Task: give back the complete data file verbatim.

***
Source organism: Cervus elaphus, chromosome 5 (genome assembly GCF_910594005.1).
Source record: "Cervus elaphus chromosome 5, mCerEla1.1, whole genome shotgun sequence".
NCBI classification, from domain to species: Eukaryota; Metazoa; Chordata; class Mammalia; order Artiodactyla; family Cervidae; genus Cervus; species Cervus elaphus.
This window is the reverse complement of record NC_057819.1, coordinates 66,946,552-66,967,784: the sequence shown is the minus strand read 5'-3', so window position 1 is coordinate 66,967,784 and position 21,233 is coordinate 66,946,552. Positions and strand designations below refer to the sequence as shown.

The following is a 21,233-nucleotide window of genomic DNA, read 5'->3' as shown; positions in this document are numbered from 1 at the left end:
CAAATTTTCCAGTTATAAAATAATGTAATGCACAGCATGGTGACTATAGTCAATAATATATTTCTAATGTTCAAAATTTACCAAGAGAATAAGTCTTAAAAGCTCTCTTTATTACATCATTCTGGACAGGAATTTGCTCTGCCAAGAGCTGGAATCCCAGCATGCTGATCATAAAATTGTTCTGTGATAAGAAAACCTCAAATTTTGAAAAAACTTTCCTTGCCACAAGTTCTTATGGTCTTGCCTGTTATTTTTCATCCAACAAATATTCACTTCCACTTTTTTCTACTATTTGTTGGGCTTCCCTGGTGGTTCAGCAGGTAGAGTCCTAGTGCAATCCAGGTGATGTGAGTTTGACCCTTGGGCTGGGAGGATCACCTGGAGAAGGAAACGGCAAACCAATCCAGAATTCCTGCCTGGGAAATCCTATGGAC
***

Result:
Source organism: Cervus elaphus, chromosome 5 (genome assembly GCF_910594005.1).
Source record: "Cervus elaphus chromosome 5, mCerEla1.1, whole genome shotgun sequence".
NCBI classification, from domain to species: Eukaryota; Metazoa; Chordata; class Mammalia; order Artiodactyla; family Cervidae; genus Cervus; species Cervus elaphus.
This window is the reverse complement of record NC_057819.1, coordinates 66,946,552-66,967,784: the sequence shown is the minus strand read 5'-3', so window position 1 is coordinate 66,967,784 and position 21,233 is coordinate 66,946,552. Positions and strand designations below refer to the sequence as shown.

The following is a 21,233-nucleotide window of genomic DNA, read 5'->3' as shown; positions in this document are numbered from 1 at the left end:
CAAATTTTCCAGTTATAAAATAATGTAATGCACAGCATGGTGACTATAGTCAATAATATATTTCTAATGTTCAAAATTTACCAAGAGAATAAGTCTTAAAAGCTCTCTTTATTACATCATTCTGGACAGGAATTTGCTCTGCCAAGAGCTGGAATCCCAGCATGCTGATCATAAAATTGTTCTGTGATAAGAAAACCTCAAATTTTGAAAAAACTTTCCTTGCCACAAGTTCTTATGGTCTTGCCTGTTATTTTTCATCCAACAAATATTCACTTCCACTTTTTTCTACTATTTGTTGGGCTTCCCTGGTGGTTCAGCAGGTAGAGTCCTAGTGCAATCCAGGTGATGTGAGTTTGACCCTTGGGCTGGGAGGATCACCTGGAGAAGGAAACGGCAAACCAATCCAGAATTCCTGCCTGGGAAATCCTATGGAC